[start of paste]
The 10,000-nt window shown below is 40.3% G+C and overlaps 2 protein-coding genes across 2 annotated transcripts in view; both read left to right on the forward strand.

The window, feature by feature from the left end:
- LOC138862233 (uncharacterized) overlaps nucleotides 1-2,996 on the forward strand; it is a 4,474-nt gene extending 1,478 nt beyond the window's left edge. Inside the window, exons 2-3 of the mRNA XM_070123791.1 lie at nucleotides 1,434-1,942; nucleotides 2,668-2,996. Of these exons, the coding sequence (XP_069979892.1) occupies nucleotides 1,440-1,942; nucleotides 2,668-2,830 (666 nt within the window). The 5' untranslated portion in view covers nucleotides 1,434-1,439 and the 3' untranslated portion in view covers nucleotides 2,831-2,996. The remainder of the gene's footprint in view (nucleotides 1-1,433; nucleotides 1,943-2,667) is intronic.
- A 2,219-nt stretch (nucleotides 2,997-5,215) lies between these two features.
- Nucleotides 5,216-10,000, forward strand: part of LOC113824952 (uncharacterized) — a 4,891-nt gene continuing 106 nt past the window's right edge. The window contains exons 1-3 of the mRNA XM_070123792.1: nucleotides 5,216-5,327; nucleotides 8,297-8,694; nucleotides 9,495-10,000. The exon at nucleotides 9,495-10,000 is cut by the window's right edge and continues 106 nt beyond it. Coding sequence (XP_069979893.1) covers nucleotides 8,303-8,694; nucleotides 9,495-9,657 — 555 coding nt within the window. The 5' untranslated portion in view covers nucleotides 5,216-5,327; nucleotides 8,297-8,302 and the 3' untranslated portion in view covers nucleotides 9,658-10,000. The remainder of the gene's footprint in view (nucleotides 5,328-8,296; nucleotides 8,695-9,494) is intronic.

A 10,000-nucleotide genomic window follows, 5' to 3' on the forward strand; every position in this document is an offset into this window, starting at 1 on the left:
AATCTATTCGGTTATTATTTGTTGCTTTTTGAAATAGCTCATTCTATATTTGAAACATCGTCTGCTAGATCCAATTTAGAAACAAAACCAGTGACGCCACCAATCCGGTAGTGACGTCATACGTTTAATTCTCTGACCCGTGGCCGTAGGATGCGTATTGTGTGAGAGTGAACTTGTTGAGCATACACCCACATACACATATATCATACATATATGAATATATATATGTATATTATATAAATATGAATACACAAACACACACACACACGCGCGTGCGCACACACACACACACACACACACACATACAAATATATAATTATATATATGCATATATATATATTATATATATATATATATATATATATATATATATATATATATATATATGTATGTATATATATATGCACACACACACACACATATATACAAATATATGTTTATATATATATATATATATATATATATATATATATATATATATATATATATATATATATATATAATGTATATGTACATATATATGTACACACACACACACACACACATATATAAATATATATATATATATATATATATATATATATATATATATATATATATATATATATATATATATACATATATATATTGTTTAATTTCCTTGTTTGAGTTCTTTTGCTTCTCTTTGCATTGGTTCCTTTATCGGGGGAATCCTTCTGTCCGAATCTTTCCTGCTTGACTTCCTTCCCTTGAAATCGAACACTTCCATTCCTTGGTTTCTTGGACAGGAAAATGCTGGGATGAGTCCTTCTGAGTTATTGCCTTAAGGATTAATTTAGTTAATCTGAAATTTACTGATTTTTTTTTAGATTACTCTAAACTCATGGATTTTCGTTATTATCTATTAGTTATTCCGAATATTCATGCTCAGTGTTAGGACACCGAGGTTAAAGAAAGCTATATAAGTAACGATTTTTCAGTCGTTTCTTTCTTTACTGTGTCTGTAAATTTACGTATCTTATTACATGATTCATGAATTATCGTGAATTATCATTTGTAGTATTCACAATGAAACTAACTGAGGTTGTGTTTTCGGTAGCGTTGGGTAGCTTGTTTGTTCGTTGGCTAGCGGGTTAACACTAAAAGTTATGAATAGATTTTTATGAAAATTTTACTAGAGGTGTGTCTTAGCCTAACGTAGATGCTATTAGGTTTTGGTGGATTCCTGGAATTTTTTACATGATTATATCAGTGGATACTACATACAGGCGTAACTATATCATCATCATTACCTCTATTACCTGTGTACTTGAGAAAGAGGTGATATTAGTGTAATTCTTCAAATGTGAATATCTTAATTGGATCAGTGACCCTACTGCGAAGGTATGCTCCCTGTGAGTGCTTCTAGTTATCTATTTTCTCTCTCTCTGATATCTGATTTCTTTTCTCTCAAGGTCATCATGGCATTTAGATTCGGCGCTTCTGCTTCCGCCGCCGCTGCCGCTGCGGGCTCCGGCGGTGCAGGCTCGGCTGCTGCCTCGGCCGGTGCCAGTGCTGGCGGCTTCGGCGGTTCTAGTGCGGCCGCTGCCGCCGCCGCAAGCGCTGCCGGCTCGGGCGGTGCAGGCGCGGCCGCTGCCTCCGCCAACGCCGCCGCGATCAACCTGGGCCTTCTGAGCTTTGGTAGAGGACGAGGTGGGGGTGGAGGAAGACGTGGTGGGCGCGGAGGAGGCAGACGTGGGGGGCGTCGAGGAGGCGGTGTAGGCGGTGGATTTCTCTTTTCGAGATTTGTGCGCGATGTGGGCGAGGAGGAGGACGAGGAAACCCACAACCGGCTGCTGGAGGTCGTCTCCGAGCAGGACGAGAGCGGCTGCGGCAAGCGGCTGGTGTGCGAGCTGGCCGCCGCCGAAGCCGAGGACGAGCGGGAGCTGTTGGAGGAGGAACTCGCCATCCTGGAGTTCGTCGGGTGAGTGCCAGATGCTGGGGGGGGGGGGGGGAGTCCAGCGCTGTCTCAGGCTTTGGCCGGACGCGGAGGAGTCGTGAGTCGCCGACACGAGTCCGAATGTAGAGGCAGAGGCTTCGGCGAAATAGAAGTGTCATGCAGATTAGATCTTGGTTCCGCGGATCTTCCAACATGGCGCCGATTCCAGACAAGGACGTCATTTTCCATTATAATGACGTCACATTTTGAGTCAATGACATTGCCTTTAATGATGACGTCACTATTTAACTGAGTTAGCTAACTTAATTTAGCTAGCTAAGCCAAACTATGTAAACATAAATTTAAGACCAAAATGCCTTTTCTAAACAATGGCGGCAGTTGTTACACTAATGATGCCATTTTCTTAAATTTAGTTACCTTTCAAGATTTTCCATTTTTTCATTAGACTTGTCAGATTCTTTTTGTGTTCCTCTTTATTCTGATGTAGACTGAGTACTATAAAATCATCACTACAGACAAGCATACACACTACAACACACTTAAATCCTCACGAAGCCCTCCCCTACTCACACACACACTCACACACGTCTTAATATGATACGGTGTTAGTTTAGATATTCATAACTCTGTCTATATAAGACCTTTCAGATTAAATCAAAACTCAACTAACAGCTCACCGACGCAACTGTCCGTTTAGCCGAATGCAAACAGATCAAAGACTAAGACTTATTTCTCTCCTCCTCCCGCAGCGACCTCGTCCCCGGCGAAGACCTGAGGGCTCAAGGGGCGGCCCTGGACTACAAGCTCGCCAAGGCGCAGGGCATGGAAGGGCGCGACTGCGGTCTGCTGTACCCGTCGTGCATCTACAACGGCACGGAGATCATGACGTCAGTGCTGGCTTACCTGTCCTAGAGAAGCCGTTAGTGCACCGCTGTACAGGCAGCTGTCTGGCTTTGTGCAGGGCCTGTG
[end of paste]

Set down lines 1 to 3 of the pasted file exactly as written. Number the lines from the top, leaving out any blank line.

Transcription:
The 10,000-nt window shown below is 40.3% G+C and overlaps 2 protein-coding genes across 2 annotated transcripts in view; both read left to right on the forward strand.

The window, feature by feature from the left end:
- LOC138862233 (uncharacterized) overlaps nucleotides 1-2,996 on the forward strand; it is a 4,474-nt gene extending 1,478 nt beyond the window's left edge. Inside the window, exons 2-3 of the mRNA XM_070123791.1 lie at nucleotides 1,434-1,942; nucleotides 2,668-2,996. Of these exons, the coding sequence (XP_069979892.1) occupies nucleotides 1,440-1,942; nucleotides 2,668-2,830 (666 nt within the window). The 5' untranslated portion in view covers nucleotides 1,434-1,439 and the 3' untranslated portion in view covers nucleotides 2,831-2,996. The remainder of the gene's footprint in view (nucleotides 1-1,433; nucleotides 1,943-2,667) is intronic.